Read next week’s Republic-Times for more on this story.
The Illinois Fifth District Appellate Court ruled last Tuesday against Sunset Overlook, upholding an earlier ruling by Judge Julia Gomric in Monroe County Circuit Court.
Gomric gave a partial summary judgement Aug. 14 against the embattled Columbia business, located at 11604 Bluff Road, issuing an order that permanently enjoined it from selling and/or serving food or drink outside, consuming food or drink outside, providing ancillary entertainment outdoors or providing ancillary entertainment indoors without a special use permit.
In the appellate court’s ruling, which was written by Justice Thomas Welch and concurred with by justices David Overstreet and Milton Wharton, Welch said the order was affirmed because the residents suing the business “did not fail to exhaust administrative remedies… there was no genuine issue of material facts and the (residents) were entitled to judgement as a matter of law.”
This legal case began in November 2018, when a group of residents who live just up the bluff from Sunset Overlook filed a chancery injunction for various reasons, including that the business was the source of “unrelenting disturbances” like loud music and patrons.
Paul Galeski, Timothy DeWald, Kris Brower, Cindy Huseman and Bruce Freeland filed that suit, but DeWald is no longer a party on it.
After her Aug. 14 order and one order later that month clarifying it, Gomric denied Sunset Overlook’s request to reconsider the motion because a memo written by Columbia Director of Community Development Scott Dunakey that supported the establishment’s case did not meet the necessary criteria to be considered.
On Sept. 20, Gomric temporarily suspended her order, which is now back in effect, while Sunset Overlook appealed her ruling.
In its ruling, the appellate court addressed the three issues of if the residents exhausted all administrative remedies before seeking a partial summary judgement, if there is an issue of facts and if the residents were entitled to the judgment.
In the first matter, the court ruled the residents did not need to exhaust their administrative remedies, as Sunset Overlook argued, because the courts have authority over zoning and their remedies would be different than administrative ones.
The residents are also seeking the administrative remedy of having Sunset Overlook’s liquor license revoked for alleged violations.
The appellate court also ruled there was no issue of facts because Sunset Overlook admits to serving food and drink outside, hosting events like a St. Louis Blues watch party and having live music performed outside.
That is important because partial summary judgements, which are a drastic measure, should only be granted “where the right to it is clear and free from doubt,” the court wrote.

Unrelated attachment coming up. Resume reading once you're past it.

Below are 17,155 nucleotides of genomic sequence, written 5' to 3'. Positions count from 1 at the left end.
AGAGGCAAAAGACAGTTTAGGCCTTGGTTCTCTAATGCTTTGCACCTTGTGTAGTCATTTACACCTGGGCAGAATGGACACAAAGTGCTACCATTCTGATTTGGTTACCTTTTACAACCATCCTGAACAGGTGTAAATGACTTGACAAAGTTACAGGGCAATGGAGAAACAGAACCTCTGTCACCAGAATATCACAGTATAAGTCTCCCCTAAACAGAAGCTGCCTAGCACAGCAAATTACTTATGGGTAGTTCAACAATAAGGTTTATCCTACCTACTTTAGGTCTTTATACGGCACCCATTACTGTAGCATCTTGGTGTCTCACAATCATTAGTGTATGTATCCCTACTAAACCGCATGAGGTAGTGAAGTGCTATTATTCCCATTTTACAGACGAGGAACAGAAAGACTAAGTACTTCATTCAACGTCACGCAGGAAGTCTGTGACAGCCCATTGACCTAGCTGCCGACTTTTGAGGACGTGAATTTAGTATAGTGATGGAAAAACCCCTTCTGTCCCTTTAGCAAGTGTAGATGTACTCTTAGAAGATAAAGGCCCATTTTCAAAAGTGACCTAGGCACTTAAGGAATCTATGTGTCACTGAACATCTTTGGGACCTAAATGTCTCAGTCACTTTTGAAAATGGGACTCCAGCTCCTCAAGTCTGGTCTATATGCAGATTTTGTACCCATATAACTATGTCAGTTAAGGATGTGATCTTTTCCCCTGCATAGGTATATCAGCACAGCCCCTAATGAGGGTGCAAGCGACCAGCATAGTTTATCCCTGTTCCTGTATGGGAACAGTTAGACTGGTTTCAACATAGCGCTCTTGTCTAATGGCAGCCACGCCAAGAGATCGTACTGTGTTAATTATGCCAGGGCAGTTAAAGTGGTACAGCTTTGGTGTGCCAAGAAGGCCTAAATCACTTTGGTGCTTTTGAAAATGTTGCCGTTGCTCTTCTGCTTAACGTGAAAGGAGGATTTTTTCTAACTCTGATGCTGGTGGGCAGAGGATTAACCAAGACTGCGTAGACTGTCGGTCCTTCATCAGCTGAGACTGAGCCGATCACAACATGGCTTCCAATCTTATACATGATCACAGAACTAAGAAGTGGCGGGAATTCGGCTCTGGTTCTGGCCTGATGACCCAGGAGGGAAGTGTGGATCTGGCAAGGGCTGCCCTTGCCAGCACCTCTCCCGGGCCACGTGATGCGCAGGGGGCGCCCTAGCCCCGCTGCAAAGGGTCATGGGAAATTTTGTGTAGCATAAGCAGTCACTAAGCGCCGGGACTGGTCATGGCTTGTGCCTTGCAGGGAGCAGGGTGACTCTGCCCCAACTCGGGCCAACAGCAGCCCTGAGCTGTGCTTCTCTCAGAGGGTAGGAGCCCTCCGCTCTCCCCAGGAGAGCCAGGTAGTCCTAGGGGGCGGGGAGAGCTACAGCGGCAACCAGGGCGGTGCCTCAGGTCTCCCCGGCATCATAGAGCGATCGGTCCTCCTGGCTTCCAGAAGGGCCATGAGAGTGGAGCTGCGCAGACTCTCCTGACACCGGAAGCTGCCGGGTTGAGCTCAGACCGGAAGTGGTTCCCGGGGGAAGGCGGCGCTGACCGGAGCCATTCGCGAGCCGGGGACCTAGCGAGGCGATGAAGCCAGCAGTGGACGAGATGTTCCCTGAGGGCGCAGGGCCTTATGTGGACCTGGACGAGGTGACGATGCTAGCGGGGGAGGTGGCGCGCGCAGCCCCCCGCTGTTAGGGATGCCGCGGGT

The final issue took up much of the court’s 16-page opinion.
Sunset Overlook argued the residents were not entitled to the judgement because its business and liquor licenses exempt it from Columbia’s zoning code restrictions and it does not violate the language of the code by serving food and drink outdoors because the actual transactions are conducted inside the business.
While the court acknowledged the memo from Dunakey interpreted the code in a favorable way for Sunset Overlook, and that Columbia could amend its code, it can only rule based on the “plain language” of the law.
“This court would not employ the defendant’s interpretation as that would lead to an absurd result wherein a restaurant zoned for C-1 purposes could flout all limitations imposed by the code in relation to full service of food and drink to customers outside the premises so long as a credit card was swiped or change was made inside the walls of the premises,” the court wrote.
By that same logic, the court ruled Sunset Overlook provided ancillary entertainment outdoors without a special use permit.
It also found the argument about the business being exempt because of its licenses “irrelevant” because any establishment must abide by Columbia’s zoning code.
Given all that, the court affirmed Gomric’s order, saying it was “appropriate.”
“Over the past year and a half, in violation of the plain terms of the City of Columbia’s zoning ordinances, my clients have been forced to live with a nuisance bar as their back door neighbor, destroying their ability to quietly enjoy their property,” said the residents’ attorney, Natalie Lorenz. “Our clients were forced to sue under state law to have city zoning ordinances enforced.”
Daniel Lytle, the attorney for Sunset Overlook, declined to comment.
The case is not yet finished, as Sunset Overlook could file a petition for a re-hearing in the appellate court, file a petition for leave to appeal to the Illinois Supreme Court and file more legal action in Monroe County court.
The issue of Sunset Overlook’s liquor license will also be heard at a local liquor control commission hearing this Friday at 10 a.m. at Columbia City Hall.
For our October article on this legal battle, click here.